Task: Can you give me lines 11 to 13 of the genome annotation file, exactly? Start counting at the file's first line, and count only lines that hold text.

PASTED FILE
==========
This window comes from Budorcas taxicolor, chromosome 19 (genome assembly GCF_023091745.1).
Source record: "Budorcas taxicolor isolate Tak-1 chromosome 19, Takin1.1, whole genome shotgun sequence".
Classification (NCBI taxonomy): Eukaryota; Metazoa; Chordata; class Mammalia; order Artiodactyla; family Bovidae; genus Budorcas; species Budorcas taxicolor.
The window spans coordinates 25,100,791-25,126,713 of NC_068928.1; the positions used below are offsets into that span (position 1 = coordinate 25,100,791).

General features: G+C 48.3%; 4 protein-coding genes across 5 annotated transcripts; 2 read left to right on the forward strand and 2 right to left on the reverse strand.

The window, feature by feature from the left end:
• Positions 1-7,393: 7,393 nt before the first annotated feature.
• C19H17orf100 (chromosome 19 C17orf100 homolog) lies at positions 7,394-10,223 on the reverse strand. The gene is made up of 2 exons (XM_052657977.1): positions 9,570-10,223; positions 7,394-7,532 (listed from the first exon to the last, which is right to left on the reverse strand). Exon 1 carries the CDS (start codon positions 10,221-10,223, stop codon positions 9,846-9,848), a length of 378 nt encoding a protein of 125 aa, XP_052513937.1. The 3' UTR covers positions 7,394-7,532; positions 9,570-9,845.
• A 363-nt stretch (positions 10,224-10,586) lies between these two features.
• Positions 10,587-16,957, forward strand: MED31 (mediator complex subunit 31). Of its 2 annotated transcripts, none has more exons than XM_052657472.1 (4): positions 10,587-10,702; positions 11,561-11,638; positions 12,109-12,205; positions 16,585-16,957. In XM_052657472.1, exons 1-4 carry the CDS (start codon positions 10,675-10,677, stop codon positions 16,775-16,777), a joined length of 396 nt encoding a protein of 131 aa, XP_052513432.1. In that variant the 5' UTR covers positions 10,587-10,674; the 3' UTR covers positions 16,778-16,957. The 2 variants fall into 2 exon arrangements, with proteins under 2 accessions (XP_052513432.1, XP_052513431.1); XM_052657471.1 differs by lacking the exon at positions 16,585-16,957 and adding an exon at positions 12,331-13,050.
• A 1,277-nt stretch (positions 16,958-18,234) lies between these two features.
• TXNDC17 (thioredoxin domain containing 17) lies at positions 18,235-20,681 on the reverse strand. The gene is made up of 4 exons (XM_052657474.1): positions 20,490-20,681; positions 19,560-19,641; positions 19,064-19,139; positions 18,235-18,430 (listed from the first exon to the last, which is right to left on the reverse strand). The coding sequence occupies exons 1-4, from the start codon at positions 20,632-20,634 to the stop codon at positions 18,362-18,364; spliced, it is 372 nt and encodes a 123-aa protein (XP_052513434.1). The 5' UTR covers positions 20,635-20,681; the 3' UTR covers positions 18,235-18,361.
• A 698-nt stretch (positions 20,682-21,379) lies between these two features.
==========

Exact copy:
• A 1,277-nt stretch (positions 16,958-18,234) lies between these two features.
• TXNDC17 (thioredoxin domain containing 17) lies at positions 18,235-20,681 on the reverse strand. The gene is made up of 4 exons (XM_052657474.1): positions 20,490-20,681; positions 19,560-19,641; positions 19,064-19,139; positions 18,235-18,430 (listed from the first exon to the last, which is right to left on the reverse strand). The coding sequence occupies exons 1-4, from the start codon at positions 20,632-20,634 to the stop codon at positions 18,362-18,364; spliced, it is 372 nt and encodes a 123-aa protein (XP_052513434.1). The 5' UTR covers positions 20,635-20,681; the 3' UTR covers positions 18,235-18,361.
• A 698-nt stretch (positions 20,682-21,379) lies between these two features.